Ah, the new year, the season of resolutions. Soon, gymnasiums will fill with eggnog-plumped bodies. Crispers will fill with salad fixings. The last half-pack of cigs will land under the uneaten sweet potatoes in the kitchen garbage. And writers will set their alarms for Oh-Dark-Thirty to work on their Great American Novel before slogging off to the office.
I'm not big on New Year's resolutions, but I despise the word "excuses." It's pejorative. It's an exercise in self-flagellation. It disrespects people's very real barriers, priorities and preferences. It tears down when we need to be built up to make positive changes in our lives.
Not to say there's not value in breaking bad habits or creating good ones, preferably both. I'd like to do both to improve my writing life. How? Recognition is my first step:
- Recognition #1: I am getting something out of my bad habit. My time spent watching television in the evenings is silly time I spend with my husband. I have reasons I do things, even if they're not always good ones.
- Recognition #2: There is a reason I am resisting the good habit. Maybe it's simple inertia, but maybe not. Maybe it's something I don't really want to do. Maybe I didn't reach into my jar full of "no" when I was should have and am overloaded. Maybe I'm afraid.
So what's my plan?
- Recognize my reasons: Beating myself up for not hitting a goal is less effective than recognizing what internal and external barriers I have and working on those.
- Start whenever: January 1 is not a magical date. I needn't wait for it, nor am I compelled to start when I'm not ready because I bought a new calendar.
- Focus: Put one change at the top of the priority list and do that one thing. Make it solid before moving onto the next.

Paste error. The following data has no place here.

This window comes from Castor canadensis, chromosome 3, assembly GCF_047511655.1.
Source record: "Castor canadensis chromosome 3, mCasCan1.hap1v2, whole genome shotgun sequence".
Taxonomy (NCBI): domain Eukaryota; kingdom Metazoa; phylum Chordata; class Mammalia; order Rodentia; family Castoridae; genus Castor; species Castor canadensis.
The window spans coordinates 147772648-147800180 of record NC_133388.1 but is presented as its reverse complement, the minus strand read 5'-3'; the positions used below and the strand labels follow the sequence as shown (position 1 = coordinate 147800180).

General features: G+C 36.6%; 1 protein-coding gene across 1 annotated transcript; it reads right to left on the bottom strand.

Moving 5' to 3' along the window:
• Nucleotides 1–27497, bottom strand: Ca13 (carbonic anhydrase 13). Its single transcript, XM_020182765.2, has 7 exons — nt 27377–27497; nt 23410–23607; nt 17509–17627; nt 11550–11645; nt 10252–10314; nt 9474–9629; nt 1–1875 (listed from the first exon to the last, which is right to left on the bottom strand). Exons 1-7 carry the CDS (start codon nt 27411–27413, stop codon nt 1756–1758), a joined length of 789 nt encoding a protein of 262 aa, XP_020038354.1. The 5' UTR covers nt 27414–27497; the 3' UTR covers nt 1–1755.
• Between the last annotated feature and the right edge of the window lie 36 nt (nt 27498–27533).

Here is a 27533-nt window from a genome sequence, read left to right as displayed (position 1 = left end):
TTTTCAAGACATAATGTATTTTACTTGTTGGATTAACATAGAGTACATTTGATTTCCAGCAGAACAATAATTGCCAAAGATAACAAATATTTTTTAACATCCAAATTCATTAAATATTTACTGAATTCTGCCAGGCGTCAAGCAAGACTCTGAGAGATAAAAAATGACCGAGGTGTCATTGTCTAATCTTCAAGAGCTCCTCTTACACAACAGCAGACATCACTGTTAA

- Plan: Right now, I'm putting all my deadlines on the calendar so I know when I have to carve out my time. I don't want to get hit with three at once.
- Arrange: I'm human, so I tend to follow the path of least resistance. I need to arrange my life so the good habit is the path of least resistance. I can put my journaling notebook by my morning therapy lamp, schedule a writing retreat, spring for that standing desk, and clean my writing room.
- Process, not result: I can't control whether I get a poem published. I can control whether I make the time to write poetry. If I write it, I'm more likely to get it published. (Funny how that works, eh?)
- Be a tortoise: I can only sprint through life so long without collapsing. Neither I, nor the people who depend on me, benefit if I crash and burn.
- Letting go is not giving up: Most people are familiar with a "bucket list." There's also such a thing as a "@#$% it list." (I assume you have a rhyming dictionary, no?) That is, a list of stuff I'm never going to do again, and that's more than OK. I can't clear out space for the things I want if I don't give up the things that no longer serve me.
- A slip is not a fall: So I slack off one morning. So what? Doesn't mean I can't be back at it the next. Doesn't mean I'm a failure and I can give up. I don't consider this making excuses; I consider this accepting reality. I can accomplish more when I'm firmly grounded in reality.
So what are your plans for the new year? What does 2016 hold for you?